Following his death, official Mongol adoption of Zhu Xi’s commentaries on the Confucian classics for the new civil service examination system in China of 1315 CE seemed, on the surface, to be an ironic posthumous victory for the antiforeign scholar Zhu Xi. But major jobs were usually filled by non-Chinese through other recruitment methods under the Mongols. In the end, the goal of the new examination system truncated the personal development aims so dear to Zhu Xi, as dependable and able Chinese employees did not need to demonstrate self-cultivation. Chinese candidates lacked a nonvocational public school system dedicated to personal ethical understanding. Despite their exposure to Zhu’s interpretation of the classics, candidates studied to pass the official recruitment, and their ambition for officialdom came to overwhelm the goal of personal moral education. Candidates were increasingly training themselves to write formal literary exercises in order to pass a recruitment examination to enter the bureaucracy. Both Khubilai and the autocratic founder of the following Ming dynasty turned Zhu’s individually tailored program of humanistic education into a vocational credential in the service of bureaucratic recruitment that was to last until the civil service examinations were abolished in 1905.7 The job market over the final 600 years of China’s dynastic history destroyed the laudable aim of personal development.
The Chinese Humanities and STEM: Three Case Studies for a China Survey Course (Which Might Be a Component of an East Asian Survey)
So if vocational distortion is the real enemy, can removing the pressure of the job market from the current college curriculum recast the relationship of the humanities to the STEM fields, which are not the real enemy? Can incorporating scientific insights into general humanities courses on China even facilitate collaboration with STEM fields to the benefit of both?
Myth, Legend, and the Origins of Chinese Civilization: Correction of the Written Record
Asking students to play roles in the legendary cultural hero stories accounting for the first state in Chinese history dramatizes the inherited traditional account. Besides a short selection from the Classic of Documents (Shu jing), a textual analysis in “Myths in Ancient China” by Derk Bodde can introduce a scholarly evaluation of the traditional account.8 Bodde, using the scientific research of twentieth-century of historian Gu Jiegang (1893–1980), demonstrates that in each of the origin legends, the earlier a supposed progenitor accounts for a given development at the beginnings of Chinese civilization, the later that story was actually written.
The sequentially earlier accounts, Bodde further suggests, were also humanized from myth into human stories probably so the noble houses of the feudal early Zhou (ca. 1046–256 BCE), when they were written down, could claim genealogical connections to the families in those stories.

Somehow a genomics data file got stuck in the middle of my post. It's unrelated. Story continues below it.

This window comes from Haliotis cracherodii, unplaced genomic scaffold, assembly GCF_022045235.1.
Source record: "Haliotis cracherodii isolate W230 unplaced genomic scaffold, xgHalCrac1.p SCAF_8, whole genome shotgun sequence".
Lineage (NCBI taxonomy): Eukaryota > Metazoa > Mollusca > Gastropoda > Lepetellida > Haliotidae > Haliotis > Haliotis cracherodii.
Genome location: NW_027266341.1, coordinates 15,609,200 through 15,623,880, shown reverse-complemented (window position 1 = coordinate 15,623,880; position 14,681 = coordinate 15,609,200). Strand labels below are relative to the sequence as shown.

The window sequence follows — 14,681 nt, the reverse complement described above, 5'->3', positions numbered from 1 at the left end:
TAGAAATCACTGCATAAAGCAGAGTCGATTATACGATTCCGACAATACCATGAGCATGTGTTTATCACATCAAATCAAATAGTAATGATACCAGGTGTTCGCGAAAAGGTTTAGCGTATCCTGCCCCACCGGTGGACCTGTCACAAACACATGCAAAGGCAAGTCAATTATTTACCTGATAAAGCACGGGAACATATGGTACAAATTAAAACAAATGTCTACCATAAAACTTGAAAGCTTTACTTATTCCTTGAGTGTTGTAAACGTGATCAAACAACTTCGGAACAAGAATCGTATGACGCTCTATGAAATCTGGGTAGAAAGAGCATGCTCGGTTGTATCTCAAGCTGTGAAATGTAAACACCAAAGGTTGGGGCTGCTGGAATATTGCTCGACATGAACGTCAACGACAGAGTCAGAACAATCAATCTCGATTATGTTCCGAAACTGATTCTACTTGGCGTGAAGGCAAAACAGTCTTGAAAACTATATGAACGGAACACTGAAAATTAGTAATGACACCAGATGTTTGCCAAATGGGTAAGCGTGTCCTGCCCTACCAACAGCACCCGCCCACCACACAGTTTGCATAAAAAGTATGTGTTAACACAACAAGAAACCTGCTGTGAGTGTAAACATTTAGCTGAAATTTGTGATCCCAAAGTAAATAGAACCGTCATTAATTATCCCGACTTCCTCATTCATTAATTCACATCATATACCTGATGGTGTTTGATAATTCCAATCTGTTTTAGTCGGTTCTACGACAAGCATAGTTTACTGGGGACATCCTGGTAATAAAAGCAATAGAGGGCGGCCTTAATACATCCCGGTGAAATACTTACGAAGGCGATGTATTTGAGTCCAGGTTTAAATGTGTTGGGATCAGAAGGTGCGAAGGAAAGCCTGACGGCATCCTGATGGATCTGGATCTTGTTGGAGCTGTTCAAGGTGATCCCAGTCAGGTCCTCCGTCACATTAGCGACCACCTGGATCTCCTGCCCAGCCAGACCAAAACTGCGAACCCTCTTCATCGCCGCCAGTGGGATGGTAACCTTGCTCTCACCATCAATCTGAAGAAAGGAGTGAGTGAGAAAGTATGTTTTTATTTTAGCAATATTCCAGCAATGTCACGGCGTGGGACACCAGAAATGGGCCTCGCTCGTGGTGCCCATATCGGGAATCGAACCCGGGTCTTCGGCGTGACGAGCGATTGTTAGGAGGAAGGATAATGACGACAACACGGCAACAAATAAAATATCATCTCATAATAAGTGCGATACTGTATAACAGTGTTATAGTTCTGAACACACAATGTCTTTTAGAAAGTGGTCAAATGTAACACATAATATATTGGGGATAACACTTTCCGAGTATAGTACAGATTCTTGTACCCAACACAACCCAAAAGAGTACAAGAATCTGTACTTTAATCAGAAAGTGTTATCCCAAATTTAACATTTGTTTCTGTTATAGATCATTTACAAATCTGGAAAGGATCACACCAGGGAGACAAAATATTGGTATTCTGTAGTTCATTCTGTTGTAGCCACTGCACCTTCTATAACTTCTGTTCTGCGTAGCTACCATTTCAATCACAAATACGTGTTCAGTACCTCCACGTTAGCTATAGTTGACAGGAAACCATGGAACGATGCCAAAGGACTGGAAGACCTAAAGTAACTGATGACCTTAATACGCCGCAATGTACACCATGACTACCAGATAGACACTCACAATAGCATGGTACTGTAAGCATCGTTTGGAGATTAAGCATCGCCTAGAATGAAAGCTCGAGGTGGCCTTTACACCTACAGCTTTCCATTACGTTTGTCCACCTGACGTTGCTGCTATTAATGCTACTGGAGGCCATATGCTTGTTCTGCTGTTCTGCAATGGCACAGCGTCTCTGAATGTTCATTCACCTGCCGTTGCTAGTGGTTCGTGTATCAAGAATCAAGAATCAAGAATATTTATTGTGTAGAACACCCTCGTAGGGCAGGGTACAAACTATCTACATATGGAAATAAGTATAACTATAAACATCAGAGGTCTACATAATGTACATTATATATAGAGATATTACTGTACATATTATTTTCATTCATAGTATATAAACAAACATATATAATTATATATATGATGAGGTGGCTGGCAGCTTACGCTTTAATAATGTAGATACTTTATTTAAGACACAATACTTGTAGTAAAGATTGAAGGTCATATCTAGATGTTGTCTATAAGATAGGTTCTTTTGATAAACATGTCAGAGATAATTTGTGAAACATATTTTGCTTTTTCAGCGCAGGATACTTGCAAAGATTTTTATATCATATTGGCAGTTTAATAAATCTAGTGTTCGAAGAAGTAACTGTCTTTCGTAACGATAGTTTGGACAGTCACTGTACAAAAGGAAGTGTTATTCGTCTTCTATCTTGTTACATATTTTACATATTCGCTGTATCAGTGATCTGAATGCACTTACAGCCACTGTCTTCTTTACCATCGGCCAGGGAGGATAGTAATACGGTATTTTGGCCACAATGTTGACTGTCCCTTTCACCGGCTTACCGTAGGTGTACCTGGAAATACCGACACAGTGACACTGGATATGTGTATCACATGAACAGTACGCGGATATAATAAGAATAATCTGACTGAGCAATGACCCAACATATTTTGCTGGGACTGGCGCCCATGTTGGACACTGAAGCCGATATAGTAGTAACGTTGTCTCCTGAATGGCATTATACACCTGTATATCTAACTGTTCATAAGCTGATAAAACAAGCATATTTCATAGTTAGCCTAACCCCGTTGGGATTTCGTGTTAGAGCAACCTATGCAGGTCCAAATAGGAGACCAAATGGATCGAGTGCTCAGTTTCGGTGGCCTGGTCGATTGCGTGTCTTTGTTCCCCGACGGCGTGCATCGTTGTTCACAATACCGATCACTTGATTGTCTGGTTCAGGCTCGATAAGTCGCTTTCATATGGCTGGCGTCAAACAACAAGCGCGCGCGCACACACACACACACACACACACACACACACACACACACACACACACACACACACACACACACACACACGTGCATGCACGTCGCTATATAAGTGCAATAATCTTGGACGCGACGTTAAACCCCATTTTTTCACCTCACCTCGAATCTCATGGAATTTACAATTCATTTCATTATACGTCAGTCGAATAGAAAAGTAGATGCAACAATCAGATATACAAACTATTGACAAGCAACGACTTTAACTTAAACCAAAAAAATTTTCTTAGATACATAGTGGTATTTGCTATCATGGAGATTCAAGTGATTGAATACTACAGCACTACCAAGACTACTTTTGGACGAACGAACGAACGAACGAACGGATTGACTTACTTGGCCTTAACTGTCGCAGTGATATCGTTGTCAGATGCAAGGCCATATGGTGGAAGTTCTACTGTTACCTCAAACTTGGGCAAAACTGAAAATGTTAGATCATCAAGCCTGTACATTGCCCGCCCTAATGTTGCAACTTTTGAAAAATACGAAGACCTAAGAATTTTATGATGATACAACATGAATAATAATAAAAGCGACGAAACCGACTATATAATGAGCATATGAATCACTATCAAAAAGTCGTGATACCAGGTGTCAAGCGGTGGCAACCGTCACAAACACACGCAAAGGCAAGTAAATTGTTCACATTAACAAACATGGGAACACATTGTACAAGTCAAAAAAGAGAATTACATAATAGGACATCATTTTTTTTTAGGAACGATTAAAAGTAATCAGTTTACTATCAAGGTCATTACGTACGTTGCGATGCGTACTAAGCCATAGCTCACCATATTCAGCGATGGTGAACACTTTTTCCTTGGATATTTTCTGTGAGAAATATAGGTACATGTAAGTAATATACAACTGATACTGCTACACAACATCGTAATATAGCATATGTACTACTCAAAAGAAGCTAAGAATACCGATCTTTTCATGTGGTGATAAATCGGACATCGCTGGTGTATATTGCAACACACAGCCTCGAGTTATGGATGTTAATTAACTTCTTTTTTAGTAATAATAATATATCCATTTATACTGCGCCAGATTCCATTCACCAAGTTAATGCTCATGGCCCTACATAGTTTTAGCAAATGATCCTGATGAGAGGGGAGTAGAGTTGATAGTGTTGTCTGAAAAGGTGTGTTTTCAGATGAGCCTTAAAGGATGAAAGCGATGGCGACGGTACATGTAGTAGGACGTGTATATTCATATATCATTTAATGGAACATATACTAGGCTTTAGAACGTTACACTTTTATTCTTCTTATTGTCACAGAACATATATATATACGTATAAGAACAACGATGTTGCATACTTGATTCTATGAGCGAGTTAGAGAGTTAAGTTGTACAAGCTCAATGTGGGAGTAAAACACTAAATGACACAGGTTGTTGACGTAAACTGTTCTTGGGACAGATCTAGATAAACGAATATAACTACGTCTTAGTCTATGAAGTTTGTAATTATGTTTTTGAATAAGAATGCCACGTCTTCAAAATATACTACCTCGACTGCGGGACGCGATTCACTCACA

What can be also added to this exercise is the analysis of the subfield of anthropology called origin of state theory. Henry T. Wright recently updated work in that field to argue that the process of primary state formation, which would include whatever Yao, Shun, and Yu were credited to have done for China’s first state, would not have occurred because of virtuous culture heroes. Instead, repeated conflicts with closely spaced, competing centers of population were prerequisite for the development of internally specialized governance in the first state. The process
everywhere else in the world consisted of protracted trial and experiment before functionally defined offices gradually became institutionalized in what we now call a government. The chart above might allow the instructor to elaborate these points.
Mencius and Evolutionary Anthropology
The late Professor Irene Bloom wrote of the classical Chinese text called the Mencius: “There is probably no text more influential in terms of the way that all of the Confucianized people of East Asia have come to think about human nature and what it means to be human.”9 One reason so bold a statement is true is that the author of the text bearing his name, Mencius (ca. 380–290 BCE), was the most important classical Confucian thinker in shaping the ideas of the Neo-Confucians (Cheng-Zhu school) after the year 1000 CE. Mencius himself was convinced that at birth humans are not unfeeling toward others and that the most obvious of these inborn feelings is compassion or commiseration. Any child crawling near the edge of a well should evoke the feeling of compassion in all who see the danger that the child could befall. Mencius argued that the nurturing of this inborn sprout of compassion with lifelong self-cultivation could mature that sprout into realization of the moral ideal of ren (humaneness), or benevolence, in a person.